Alessandra Di Castro: I was lucky enough from childhood to accompany my father in search of new finds on his travels abroad, but also around Italy, so rich in works of art and collections full of evocative and never seen before objects. It was a world that has perhaps drifted away from us, made up of great art
historians and connoisseurship. It was in that environment I grew up: those art dealers, connoisseurs, art historians frequented not only our warehouse but our home. It was seldom on Saturdays or Sundays that we didn’t take off on some cultural venture. I remember well many Sunday visits to Federico Zeri’s house in Mentana.

artfairmag: The artwork displayed at your gallery is very eclectic, from antique sculptures to neoclassical paintings to ancient jewels to 18th furniture. How do you choose them? Is there something that connects them all?

A. D.C.: Certainly not the price. I deal in works ranging from 1,000 euros to hundreds of thousands of euro. It is not the market value that guides my choices. It is what makes that object unique and special, its quiddity, and above all the particularity of response that it stirs in me. Of course, this comes out of my intuition and the long research I have been through. One falls in love with what one knows and what you love deeply you are able to communicate. I would be incapable of buying an item from which I perceive a sure profit, but which does not touch my heartstrings.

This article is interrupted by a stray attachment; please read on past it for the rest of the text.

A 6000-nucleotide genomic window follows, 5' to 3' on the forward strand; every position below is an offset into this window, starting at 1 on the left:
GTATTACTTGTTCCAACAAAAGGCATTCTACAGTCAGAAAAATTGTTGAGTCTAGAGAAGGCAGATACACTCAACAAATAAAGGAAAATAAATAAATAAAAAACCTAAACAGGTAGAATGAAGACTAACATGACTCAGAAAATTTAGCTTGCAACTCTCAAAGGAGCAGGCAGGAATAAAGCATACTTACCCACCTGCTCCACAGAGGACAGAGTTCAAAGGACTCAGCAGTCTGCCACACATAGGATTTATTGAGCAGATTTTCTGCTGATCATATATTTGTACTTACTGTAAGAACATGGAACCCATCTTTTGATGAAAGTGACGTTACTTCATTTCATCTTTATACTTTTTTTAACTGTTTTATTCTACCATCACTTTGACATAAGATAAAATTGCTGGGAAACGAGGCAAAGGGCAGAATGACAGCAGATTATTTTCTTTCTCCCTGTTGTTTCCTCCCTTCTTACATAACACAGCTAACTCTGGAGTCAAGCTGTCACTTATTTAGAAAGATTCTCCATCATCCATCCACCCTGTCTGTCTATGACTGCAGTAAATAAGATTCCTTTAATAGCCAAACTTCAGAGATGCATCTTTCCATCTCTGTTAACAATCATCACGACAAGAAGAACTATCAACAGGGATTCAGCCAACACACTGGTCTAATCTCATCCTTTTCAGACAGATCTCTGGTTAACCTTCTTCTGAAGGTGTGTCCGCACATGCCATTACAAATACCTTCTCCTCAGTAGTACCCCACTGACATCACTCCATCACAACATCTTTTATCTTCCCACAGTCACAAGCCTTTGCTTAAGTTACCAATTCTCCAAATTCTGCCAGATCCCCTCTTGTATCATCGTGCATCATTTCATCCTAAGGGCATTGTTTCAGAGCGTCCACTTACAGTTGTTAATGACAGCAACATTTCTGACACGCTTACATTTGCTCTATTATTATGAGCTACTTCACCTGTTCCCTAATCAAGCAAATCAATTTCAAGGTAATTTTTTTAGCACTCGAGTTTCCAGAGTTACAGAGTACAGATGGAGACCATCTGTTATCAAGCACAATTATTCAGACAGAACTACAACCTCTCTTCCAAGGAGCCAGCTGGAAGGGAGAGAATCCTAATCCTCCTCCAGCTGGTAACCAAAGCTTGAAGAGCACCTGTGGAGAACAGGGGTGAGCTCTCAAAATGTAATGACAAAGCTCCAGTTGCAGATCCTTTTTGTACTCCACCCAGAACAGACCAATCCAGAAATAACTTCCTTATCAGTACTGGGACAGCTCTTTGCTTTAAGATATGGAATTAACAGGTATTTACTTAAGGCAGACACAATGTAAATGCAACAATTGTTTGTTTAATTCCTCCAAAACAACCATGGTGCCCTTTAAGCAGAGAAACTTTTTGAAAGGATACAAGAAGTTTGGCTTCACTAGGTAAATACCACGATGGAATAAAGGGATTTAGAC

artfairmag: In this great diversity, are there pieces that your collectors are seeking more than others?

A. D.C.: I believe that the historical role of the antique dealer is to guide taste, to shape it in some way and, why not, to anticipate it. This is what makes the antique dealer so different and special, and in any case when I have to put my money down to buy an item I never think of a specific customer or an ideal new collector who might buy it or what a star it will be on display in the window.